No one wants to go back to last year. It was a dark time. This opponent that we're fighting, we have to put a full-court press against this opponent, this virus. And that's why I have my police department, my fire department, our health officials, we had cheerleaders out there walking the street, parading in our community. And it brings attention. When you bring attention, people come out. Now we can talk.

I got my bullhorn. I'm going to just walking up to people talking. I get people, hey, hey, hey, let's talk about it, because we can't get selfish. We have that 12 to 17 age group, but what about the 12 and under? They can't protect themselves. We as adults have to protect them and step up and be responsible.

HILL: And that is such a focus, right, as we're preparing to go back to school. A lot of schools in the south already heading back to school or they're in school here in the northeast. We're getting ready for that.

How much is that part of your message in Camden, that there are still those 11 and under who don't even have the option to get vaccinated?

CARSTARPHEN: It's a big part of my message, Erica, because we as adults have to step up. We want to see our kids back in school. I felt so much pride seeing the 13-year-old, a 12-year-old and a 14-year-old yesterday, as we were walking in the community, they were with their dad. And they stepped up, leaders in our community.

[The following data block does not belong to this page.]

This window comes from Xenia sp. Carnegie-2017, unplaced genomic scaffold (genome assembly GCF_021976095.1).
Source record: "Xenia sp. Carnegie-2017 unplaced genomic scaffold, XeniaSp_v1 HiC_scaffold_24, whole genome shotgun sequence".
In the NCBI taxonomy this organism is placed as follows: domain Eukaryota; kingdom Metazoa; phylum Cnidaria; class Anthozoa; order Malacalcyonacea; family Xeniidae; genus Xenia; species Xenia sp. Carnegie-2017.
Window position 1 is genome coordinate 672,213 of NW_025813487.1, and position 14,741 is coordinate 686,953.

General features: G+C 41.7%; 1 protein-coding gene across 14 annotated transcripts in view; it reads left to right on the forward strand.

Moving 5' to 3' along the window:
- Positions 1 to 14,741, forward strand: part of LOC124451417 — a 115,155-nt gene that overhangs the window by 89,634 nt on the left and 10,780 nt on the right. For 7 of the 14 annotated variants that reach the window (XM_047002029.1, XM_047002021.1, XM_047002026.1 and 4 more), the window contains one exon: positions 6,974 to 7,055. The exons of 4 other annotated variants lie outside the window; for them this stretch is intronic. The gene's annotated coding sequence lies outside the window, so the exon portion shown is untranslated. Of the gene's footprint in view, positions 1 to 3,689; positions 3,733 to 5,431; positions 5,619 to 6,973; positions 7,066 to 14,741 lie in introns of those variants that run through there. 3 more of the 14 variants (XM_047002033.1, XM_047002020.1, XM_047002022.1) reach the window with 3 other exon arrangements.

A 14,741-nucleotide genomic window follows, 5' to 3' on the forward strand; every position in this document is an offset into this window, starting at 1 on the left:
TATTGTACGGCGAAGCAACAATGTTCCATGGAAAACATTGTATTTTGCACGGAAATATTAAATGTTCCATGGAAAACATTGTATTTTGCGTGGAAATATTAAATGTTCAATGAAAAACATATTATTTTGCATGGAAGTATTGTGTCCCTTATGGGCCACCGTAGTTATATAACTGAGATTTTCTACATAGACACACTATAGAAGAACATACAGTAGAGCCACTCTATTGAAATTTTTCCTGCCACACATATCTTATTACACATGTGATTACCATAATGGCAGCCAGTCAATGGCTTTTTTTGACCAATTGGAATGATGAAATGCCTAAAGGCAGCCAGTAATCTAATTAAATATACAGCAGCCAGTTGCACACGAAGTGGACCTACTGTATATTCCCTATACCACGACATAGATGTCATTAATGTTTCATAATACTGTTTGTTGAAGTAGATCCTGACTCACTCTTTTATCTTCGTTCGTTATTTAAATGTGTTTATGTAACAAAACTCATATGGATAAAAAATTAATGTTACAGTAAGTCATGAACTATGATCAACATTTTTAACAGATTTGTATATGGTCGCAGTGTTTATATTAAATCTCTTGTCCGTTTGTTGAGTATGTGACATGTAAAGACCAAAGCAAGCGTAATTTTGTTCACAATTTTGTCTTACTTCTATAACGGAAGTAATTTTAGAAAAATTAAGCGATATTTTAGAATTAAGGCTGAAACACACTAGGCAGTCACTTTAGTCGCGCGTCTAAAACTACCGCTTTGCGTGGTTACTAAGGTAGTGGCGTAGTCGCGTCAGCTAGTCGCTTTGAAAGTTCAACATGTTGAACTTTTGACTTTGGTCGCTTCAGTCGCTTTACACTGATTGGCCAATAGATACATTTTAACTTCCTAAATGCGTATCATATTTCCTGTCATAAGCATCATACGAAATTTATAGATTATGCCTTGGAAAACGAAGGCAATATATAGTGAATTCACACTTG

And the more we can get our 12 to 17 age bracket of getting the vaccination shot, our adults are going to step up. I want to see our kids in school. We're going to work hard with our school district to make that happen.

HILL: There's also -- we've been talking about this from the very beginning. First, it was about the inequities of health care, and then once there was a vaccine, the inequities in what we're seeing in terms of demographics, in terms of vaccinations. Sometimes that's hesitancy, sometimes it's access. What are you finding is the biggest hurdle -- you have more than 56 percent of recipients in Camden County who have had the vaccine dose are white, 11 percent are black, 11 percent Hispanic, 7 percent Asian. Do you see a messaging problem there, an access problem?

CARSTARPHEN: Well, I believe -- listen, we've been vigorously having vaccination popup sites. But what I learned and what I learned the last few days in the community, there are some of our residents that -- I've had a resident say how much does it cost? How much does it cost to get (INAUDIBLE) a free shot? And I told him it's free. That was a resident that said, I want to get it.

So I keep on being optimistic and messaging and getting information out. So many times, we rely on social media and I say, listen, we've got to meet the people where they're at, go in the community.